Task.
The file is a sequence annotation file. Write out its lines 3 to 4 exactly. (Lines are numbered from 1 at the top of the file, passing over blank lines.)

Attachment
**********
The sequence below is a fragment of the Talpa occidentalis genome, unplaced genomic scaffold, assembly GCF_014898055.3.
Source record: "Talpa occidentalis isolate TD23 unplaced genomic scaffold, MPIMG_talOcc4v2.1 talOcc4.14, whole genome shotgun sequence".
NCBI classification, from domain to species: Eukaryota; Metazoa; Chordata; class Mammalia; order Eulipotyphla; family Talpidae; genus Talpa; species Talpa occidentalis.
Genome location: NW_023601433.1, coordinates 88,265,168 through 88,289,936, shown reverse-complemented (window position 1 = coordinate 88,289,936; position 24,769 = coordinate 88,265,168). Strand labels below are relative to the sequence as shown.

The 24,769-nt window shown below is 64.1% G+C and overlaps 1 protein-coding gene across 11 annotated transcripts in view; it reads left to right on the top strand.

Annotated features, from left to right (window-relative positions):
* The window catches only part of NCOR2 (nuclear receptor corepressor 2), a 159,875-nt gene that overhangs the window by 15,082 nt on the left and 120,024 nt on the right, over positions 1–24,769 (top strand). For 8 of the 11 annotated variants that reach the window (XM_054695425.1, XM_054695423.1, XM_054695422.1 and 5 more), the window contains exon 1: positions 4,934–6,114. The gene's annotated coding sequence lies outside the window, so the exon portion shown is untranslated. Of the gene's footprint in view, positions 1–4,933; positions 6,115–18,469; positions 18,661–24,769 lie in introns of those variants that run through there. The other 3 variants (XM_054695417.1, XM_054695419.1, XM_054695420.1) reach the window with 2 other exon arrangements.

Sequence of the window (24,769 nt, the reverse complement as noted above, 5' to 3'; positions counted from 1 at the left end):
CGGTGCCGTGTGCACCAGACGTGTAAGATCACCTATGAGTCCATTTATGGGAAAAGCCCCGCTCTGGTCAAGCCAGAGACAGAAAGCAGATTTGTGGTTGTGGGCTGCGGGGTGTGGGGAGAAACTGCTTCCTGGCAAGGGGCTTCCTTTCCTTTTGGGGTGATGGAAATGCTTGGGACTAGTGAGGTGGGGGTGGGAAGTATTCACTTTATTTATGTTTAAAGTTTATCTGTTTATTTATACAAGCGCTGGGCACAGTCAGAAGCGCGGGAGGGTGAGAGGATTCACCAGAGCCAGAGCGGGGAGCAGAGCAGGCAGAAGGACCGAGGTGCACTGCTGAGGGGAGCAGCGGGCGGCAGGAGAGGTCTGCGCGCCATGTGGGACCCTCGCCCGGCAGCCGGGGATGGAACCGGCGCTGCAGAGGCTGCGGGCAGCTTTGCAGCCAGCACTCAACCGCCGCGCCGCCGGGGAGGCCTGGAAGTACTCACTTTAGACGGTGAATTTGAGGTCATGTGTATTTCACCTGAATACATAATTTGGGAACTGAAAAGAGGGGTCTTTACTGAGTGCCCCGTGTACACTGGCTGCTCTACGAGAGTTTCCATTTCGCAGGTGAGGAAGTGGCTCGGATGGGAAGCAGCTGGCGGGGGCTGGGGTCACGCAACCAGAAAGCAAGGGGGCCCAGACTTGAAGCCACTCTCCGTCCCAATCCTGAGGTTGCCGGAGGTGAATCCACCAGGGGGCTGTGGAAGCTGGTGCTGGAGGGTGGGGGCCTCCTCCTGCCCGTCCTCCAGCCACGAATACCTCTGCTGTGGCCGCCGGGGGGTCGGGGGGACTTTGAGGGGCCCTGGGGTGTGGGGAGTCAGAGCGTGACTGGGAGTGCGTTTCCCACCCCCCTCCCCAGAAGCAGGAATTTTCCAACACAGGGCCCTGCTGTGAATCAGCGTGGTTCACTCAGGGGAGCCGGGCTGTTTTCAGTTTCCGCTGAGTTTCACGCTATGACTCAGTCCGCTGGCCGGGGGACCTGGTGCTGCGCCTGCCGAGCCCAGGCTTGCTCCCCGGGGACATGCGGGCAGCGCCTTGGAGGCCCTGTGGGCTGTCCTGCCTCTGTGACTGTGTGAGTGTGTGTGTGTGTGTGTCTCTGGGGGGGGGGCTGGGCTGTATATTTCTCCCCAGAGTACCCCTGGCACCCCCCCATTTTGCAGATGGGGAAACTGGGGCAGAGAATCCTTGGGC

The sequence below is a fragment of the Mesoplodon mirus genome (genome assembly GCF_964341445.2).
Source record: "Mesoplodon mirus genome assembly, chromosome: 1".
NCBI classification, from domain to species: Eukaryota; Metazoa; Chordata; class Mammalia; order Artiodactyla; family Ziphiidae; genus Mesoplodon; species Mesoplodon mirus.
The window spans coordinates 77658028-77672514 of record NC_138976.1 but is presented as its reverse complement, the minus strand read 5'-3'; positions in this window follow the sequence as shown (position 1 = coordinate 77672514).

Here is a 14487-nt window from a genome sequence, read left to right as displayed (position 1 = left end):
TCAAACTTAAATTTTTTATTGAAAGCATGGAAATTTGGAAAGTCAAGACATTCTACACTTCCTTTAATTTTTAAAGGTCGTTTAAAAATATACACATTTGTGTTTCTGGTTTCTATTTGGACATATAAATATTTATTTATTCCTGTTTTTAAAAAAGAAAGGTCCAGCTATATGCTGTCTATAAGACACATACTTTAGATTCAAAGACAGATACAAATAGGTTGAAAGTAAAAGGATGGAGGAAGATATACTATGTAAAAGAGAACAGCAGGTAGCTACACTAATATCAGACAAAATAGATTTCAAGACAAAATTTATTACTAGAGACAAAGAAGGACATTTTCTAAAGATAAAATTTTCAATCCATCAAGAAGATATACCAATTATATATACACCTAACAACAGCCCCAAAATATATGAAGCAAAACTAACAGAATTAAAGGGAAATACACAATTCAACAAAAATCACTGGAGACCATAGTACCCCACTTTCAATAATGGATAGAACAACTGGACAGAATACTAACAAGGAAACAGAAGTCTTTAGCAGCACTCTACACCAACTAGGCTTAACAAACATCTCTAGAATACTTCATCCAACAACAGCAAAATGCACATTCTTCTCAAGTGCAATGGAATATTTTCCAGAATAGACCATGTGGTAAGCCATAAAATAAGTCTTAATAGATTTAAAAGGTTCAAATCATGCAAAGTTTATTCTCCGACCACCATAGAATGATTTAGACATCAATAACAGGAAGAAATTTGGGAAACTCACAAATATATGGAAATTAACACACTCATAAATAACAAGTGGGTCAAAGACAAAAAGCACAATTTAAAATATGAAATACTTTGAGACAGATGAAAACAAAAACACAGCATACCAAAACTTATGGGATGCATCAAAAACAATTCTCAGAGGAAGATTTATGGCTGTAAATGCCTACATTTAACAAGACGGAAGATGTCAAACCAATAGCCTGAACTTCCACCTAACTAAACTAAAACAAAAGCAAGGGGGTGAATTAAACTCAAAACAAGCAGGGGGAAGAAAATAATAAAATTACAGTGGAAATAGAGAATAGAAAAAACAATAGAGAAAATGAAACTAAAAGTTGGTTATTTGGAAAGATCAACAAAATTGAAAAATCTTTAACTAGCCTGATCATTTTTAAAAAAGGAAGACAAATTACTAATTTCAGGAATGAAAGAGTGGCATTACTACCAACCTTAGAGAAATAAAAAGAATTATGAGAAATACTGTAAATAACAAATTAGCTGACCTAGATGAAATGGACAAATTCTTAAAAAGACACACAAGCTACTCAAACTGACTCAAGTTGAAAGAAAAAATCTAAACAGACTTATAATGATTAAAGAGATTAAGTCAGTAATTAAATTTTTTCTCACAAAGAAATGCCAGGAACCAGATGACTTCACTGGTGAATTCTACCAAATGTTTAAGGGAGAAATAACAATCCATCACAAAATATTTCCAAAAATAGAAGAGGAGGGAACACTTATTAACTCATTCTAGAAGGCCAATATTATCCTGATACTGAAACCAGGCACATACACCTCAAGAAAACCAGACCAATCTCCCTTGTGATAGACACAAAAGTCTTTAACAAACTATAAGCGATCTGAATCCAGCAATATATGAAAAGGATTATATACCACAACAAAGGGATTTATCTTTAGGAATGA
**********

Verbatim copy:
NCBI classification, from domain to species: Eukaryota; Metazoa; Chordata; class Mammalia; order Eulipotyphla; family Talpidae; genus Talpa; species Talpa occidentalis.
Genome location: NW_023601433.1, coordinates 88,265,168 through 88,289,936, shown reverse-complemented (window position 1 = coordinate 88,289,936; position 24,769 = coordinate 88,265,168). Strand labels below are relative to the sequence as shown.